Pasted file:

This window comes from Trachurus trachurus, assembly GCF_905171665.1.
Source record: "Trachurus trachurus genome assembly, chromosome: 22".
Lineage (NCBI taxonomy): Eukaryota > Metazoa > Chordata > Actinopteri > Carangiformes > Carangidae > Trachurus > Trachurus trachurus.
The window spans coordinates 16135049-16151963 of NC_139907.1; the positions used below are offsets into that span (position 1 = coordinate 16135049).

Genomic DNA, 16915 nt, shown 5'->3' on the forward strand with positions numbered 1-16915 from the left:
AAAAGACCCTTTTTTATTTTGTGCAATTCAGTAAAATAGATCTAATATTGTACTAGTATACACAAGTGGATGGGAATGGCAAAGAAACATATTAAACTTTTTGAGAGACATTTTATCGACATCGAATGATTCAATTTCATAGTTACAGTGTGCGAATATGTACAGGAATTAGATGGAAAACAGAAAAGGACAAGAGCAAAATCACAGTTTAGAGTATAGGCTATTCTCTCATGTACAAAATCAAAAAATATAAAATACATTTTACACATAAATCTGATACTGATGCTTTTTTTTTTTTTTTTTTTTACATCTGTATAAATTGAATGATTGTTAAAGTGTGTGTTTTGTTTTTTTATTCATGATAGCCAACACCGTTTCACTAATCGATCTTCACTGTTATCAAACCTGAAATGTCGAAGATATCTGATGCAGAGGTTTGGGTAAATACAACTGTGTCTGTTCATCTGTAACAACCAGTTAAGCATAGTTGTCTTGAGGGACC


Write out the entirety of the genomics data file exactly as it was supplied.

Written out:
This window comes from Trachurus trachurus, assembly GCF_905171665.1.
Source record: "Trachurus trachurus genome assembly, chromosome: 22".
Lineage (NCBI taxonomy): Eukaryota > Metazoa > Chordata > Actinopteri > Carangiformes > Carangidae > Trachurus > Trachurus trachurus.
The window spans coordinates 16135049-16151963 of NC_139907.1; the positions used below are offsets into that span (position 1 = coordinate 16135049).

Genomic DNA, 16915 nt, shown 5'->3' on the forward strand with positions numbered 1-16915 from the left:
AAAAGACCCTTTTTTATTTTGTGCAATTCAGTAAAATAGATCTAATATTGTACTAGTATACACAAGTGGATGGGAATGGCAAAGAAACATATTAAACTTTTTGAGAGACATTTTATCGACATCGAATGATTCAATTTCATAGTTACAGTGTGCGAATATGTACAGGAATTAGATGGAAAACAGAAAAGGACAAGAGCAAAATCACAGTTTAGAGTATAGGCTATTCTCTCATGTACAAAATCAAAAAATATAAAATACATTTTACACATAAATCTGATACTGATGCTTTTTTTTTTTTTTTTTTTTACATCTGTATAAATTGAATGATTGTTAAAGTGTGTGTTTTGTTTTTTTATTCATGATAGCCAACACCGTTTCACTAATCGATCTTCACTGTTATCAAACCTGAAATGTCGAAGATATCTGATGCAGAGGTTTGGGTAAATACAACTGTGTCTGTTCATCTGTAACAACCAGTTAAGCATAGTTGTCTTGAGGGACC